by Lynn on November 26, 2014

in The Passionate Playgoer

At Theatre Passe Muraille, Toronto, Ont.

Written by Adam Seybold
Directed by Alan Dilworth
Designed by Lorenzo Savoini
Sound by Thomas Ryder Payne
Starring: Maev Beaty
Cyrus Lane.

A beautiful production of a thought-provoking play about Pierre Teihard de Chardin who had one foot in the world of religion and the other in the world of science.

The Story. Pierre Teihard de Chardin was a Jesuit priest, a geologist, palaeontologist and philosopher. He was born in France in 1881 and died in New York City in 1955. He was part of the excavation team that discovered Peking Man in China and was celebrated for that discovery his whole life.

The story begins at almost the end. He is dying and has a little time before it’s final. A guide is about to take de Chardin on his next great journey but first they must go over the aspects of his life that seemed so at odds. He was a devout Jesuit priest who took his vows of chastity and poverty seriously. He was also curious about evolution. He wrote scholarly papers about his discoveries and many philosophical theories about science, original sin and our origins. His theories, both scientific and philosophical, were often at contrary to the teachings and attitude of the Catholic Church. As a result the Church hierarchy banned many of his papers from being published. Often de Chardin was forbidden to travel to give speeches or be involved in further exploration. Curiosity and devotion were his two ‘philosophies’ in a way.

The Production. Lorenzo Savoini designed the set, costumes and lighting. No word on whether or not he also made the coffee and hot chocolate before the show—but I digress. His set is spare, efficient and evocative. The audience sits around a large cube structure that suggests a large display case in a science or natural history museum. The tall bars at the corners are black at the bottom and gradually red at the top. The action of the play happens within the cube, so I guess the various characters, including de Chardin, are the specimens to view and examine.

The floor is composed of black and white squares. Many of the squares are also covers to compartments hiding props: a chair in one; a tea pot and cups in another; a suitcase in a third. The Guide rises up out of one of the squares as well.

As the audience files in, a man dressed in a black suit is laying face down on the floor in the middle of the cube. He is unconscious, pieces of a broken white tea cup lay beside him. He awakens, stands up unsteadily and we see he is wearing a priest’s collar. This is Pierre Teihard de Chardin (Cyrus Lane). Then a trap door in one corner flips up quietly to reveal The Guide (Maev Beaty) who will take de Chardin on his journey to discover himself. The Guide will take many guises on the journey: Lucille, a woman who loved him, and probably he loved her too; various authority figures in de Chardin’s life; and Lucy, a stranger who visits him when he is elderly but still has a tenuous connection to what he has done before.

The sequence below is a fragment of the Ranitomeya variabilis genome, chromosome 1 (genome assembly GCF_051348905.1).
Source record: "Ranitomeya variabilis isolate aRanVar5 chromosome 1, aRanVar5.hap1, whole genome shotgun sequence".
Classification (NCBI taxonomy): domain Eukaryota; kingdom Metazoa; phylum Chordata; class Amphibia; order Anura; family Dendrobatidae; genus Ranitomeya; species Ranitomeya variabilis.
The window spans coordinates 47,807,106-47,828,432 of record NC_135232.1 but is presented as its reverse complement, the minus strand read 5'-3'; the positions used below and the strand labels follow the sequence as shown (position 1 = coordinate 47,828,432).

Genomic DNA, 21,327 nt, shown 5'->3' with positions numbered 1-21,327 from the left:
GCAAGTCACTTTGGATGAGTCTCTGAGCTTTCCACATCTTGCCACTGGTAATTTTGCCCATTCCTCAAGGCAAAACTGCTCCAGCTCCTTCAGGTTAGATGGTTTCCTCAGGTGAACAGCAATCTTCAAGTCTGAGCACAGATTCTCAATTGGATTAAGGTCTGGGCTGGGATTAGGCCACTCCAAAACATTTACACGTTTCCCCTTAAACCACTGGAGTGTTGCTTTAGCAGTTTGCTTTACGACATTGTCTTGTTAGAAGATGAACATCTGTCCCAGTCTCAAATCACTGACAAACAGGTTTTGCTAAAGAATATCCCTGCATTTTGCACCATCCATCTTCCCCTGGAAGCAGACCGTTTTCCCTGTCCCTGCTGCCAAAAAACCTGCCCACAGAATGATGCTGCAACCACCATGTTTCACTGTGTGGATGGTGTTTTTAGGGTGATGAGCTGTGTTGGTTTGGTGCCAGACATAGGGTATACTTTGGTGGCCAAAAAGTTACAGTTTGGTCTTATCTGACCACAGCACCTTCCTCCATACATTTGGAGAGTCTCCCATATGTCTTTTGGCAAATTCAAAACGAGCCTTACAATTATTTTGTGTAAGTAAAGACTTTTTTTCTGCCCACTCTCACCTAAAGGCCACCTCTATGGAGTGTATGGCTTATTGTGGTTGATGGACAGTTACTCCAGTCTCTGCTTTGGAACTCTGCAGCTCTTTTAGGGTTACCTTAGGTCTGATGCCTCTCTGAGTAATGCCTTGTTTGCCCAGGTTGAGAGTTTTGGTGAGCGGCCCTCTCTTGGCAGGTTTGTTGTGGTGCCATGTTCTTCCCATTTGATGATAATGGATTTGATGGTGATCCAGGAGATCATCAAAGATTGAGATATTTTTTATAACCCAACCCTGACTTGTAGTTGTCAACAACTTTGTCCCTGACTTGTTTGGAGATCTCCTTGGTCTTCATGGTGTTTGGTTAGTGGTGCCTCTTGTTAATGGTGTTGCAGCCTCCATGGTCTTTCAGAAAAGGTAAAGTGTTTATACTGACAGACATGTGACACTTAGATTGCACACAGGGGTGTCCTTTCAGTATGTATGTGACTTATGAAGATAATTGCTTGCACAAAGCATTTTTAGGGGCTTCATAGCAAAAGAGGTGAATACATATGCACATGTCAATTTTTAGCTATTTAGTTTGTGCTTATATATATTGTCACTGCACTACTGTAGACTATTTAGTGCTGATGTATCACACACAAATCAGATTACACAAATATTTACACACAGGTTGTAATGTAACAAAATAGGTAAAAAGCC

Playwright Adam Seybold has written a play rich in language and in philosophical thought. He has made that whole world accessible to an audience perhaps not familiar with de Chardin’s world. At times the dialogue between de Chardin and his Guide seems like a debate. It’s a very stylized—with the Guide asking pointed questions and de Chardin answering almost in a formal way. De Chardin’s formality is intriguing but is still engaging.

Director Alan Dilworth has directed a production that is elegant in its simplicity and spareness. It also seems as clinical as if what is going on in the cube is like a one of de Chardin’s discoveries and we are going to look at it from every angle. Dilworth has de Chardin and the Guide or the other characters circle each other, wary, or emotionally charged.

The acting is superb. As de Chardin, Cyrus Lane is contained, formal, a man often at odds with his emotions; a man confused and conflicted by his beliefs, but a man so intensely curious. In a breathtaking moment de Chardin tells the Guide that he is fascinated by a force whose face he cannot see—namely God’s. The moment is revelatory, to have such belief in a ‘thing’ whose face you never see.

As the Guide and various other characters, both men and women, Maev Beaty brings a cool intelligence and compelling emotion to every role she plays. The Guide is not only leading de Chardin to death, she is leading him to finally learn about himself. The interplay between Cyrus Lane and Maev Beaty is like watching two pros in an intricate dance, each serving the other.

Comment. Playwright Adam Seybold doesn’t dwell so much in the actual technical aspect of de Chardin’s life in science as much in his psychological and emotional connections. De Chardin was intensely curious. He was always thinking. There was always a struggle. He probably did love Lucille but had to struggle against giving into the emotion. He followed an oath of celibacy and he would stick to it. His beliefs in evolution of course were also at odds with the Church. His convictions in science led to reprimands from the Church.

Playwright Alan Seybold and the creative team behind The De Chardin Project beautifully put you in that world. You will be curious to know more about Teihard de Chardin after this beautiful production.

Produced by Theatre Passe Muraille

Opened: Nov. 25, 2014
Closes: Dec. 14, 2014
Cast: 2; 1 man, 1 woman
Running Time: 90 minutes.

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